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Suzy Amis Cameron’s Mission To Save The Planet — Rethinking Education, Agriculture, Health & The American Diet

By December 20, 2015January 19th, 20244 Comments

“95% of all of the environmental issues out there trace back to animal agriculture and the havoc that it creates.”

Suzy Cameron

Perhaps you know today’s guest from one of her 25+ roles on the silver screen appearing in movies like Titanic, Fandango and The Usual Suspects. Or maybe you know her as the better half of the world’s most successful film director, James Cameron – the incomparable mind behind the biggest cinematic blockbusters of all time: Aliens, Terminator, Titanic and of course Avatar – the highest grossing movie ever.

But Suzy Amis Cameron is so much more than all that. In addition to raising five kids, she is a pioneering environmental activist. A passionate philanthropist. An education innovator. And the maverick co-founder (along with her sister Rebecca) of MUSE. Grabbing international headlines last year when it became the first U.S. school to implement a 100% plant-based school lunch program, MUSE is an incredibly progressive, paradigm breaking K-12 institution devoted to sustainability; creative & critical thinking; and preparing young people to live consciously within themselves, one another and the planet. A pretty great vision if you ask me.

A living example of selfless advocacy in action, for the last 25 years Suzy has tirelessly dedicated herself to an array of environmental causes, working non-stop to reform education; combat global climate change; raze our execrable system of animal agriculture; overhaul our fatal addiction to the standard American diet; defeat chronic lifestyle disease; and engineer a better, healthier food system for all.

Towards this end, in 2014 James and Suzy founded Food Choice Taskforce, a non-profit organization targeting the impact of animal agriculture on climate change to mobilize a global shift in food choice. She is also a founder of Food Forest Organics, a New Zealand-based plant-based cafe and marketplace, and Red Carpet Green Dress, showcasing socially and environmentally responsible fashions.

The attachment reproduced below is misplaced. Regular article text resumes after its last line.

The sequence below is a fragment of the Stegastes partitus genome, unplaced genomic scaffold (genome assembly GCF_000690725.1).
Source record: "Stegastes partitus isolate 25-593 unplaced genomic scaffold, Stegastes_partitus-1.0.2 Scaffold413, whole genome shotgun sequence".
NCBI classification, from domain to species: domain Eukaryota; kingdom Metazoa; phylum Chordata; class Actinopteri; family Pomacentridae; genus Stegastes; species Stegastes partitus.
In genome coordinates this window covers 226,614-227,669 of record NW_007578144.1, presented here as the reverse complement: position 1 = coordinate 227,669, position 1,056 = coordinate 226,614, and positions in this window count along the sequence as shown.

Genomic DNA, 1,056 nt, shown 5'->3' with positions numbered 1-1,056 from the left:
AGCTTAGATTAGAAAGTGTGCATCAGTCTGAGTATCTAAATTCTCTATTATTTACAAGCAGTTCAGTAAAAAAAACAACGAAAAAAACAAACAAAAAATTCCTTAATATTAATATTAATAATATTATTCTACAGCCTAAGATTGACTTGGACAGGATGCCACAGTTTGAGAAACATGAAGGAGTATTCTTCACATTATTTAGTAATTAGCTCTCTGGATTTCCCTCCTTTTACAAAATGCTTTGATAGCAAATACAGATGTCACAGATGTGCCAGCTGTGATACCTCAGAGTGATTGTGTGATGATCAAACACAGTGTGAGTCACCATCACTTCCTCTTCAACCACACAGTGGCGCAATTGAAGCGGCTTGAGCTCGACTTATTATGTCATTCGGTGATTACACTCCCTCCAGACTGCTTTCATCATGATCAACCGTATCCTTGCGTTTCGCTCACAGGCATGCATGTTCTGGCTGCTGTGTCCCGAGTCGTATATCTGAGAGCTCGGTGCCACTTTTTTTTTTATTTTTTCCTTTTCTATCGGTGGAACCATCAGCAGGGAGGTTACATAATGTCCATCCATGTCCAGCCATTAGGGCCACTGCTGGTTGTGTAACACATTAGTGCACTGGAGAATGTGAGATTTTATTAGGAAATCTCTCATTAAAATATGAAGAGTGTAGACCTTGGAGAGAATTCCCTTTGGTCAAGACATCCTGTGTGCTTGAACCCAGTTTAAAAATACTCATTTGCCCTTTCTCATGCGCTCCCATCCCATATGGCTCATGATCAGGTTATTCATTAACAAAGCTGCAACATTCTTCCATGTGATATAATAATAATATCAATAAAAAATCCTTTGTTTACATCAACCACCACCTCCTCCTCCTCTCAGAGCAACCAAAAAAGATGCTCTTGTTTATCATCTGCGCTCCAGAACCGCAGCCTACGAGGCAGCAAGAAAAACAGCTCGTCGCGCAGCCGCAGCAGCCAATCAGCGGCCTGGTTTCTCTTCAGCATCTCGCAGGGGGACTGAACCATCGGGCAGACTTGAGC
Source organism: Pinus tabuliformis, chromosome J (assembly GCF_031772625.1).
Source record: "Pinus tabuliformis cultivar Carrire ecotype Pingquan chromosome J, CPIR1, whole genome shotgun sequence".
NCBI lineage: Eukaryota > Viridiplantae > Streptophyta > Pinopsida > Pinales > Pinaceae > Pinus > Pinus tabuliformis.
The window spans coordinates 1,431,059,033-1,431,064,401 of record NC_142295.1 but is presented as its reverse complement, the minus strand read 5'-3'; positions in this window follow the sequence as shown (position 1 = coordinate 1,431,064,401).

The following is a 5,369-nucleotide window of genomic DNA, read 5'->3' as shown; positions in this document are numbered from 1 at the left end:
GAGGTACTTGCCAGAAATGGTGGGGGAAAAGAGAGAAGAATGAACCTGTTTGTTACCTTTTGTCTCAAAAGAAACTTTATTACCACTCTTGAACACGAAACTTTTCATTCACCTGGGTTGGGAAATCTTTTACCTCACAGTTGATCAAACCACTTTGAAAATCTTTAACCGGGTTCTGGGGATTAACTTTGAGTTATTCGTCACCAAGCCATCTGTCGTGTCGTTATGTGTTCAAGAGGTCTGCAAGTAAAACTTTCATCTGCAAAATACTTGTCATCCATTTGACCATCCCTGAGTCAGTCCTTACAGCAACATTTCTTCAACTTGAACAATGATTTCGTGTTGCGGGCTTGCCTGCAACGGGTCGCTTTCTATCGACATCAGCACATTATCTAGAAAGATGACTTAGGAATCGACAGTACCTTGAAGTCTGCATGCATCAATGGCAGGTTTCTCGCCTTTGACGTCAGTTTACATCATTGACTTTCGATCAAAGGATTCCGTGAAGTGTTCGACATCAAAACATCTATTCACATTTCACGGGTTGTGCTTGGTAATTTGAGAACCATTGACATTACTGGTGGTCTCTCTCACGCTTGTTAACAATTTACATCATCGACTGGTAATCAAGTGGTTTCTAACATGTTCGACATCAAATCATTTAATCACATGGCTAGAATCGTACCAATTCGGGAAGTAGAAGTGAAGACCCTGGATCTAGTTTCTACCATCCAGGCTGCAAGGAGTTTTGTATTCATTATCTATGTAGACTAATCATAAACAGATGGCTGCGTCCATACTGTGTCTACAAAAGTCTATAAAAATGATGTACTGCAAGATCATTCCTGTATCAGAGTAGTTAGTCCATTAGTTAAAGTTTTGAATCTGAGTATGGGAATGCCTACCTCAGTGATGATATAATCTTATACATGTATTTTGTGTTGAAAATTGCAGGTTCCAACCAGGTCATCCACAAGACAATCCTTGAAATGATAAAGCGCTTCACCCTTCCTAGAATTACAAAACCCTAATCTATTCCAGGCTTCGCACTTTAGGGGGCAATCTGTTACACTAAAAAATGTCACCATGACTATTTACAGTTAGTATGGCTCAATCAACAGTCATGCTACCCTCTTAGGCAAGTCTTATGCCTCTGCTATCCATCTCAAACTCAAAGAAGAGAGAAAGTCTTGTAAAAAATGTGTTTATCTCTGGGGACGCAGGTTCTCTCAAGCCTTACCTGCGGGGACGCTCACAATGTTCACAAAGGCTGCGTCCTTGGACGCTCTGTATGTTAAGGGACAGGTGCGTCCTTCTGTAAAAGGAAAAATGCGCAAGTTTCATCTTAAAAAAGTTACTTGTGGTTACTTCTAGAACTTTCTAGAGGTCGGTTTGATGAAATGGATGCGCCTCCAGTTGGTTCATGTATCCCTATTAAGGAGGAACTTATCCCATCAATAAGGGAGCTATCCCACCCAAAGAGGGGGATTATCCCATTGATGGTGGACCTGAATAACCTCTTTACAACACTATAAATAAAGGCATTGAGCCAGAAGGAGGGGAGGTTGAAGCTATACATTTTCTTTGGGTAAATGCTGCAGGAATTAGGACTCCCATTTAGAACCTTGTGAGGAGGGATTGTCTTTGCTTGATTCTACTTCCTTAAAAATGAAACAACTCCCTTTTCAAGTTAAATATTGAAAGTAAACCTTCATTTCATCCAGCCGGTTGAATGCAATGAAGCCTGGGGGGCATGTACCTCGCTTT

This is a great conversation about her extraordinary life. It’s a conversation about the intricate, intertwined relationship between our actions and the biosphere. It’s about championing sustainable values – from what we do, to what we wear, to how we teach our children, to the food we eat. It’s about how our consumer choices impact our personal health and the current and future health of this spinning blue globe we call home. And of course, it’s about what it’s like to be married to Hollywood’s most successful director.

Specific topics covered include:

  • the impact of ‘Forks Over Knives’
  • environmental concerns and advocacy
  • animal agriculture as the center of all health issues
  • health sector and environmentalist summit
  • Chatham House research on agriculture & environment
  • communicating with the average person the powers of a plant-based diet
  • bringing about hope by changing what’s on our plate
  • the importance of support systems
  • MUSE School & MUSE Global
  • educating the community on the plant-based lifestyle
  • sustainability pledge & One Meal A Day
  • our youth, the global champions of tomorrow
  • typical day in the life of the Cameron’s
  • sustainable fashion
  • future projects to catalyze change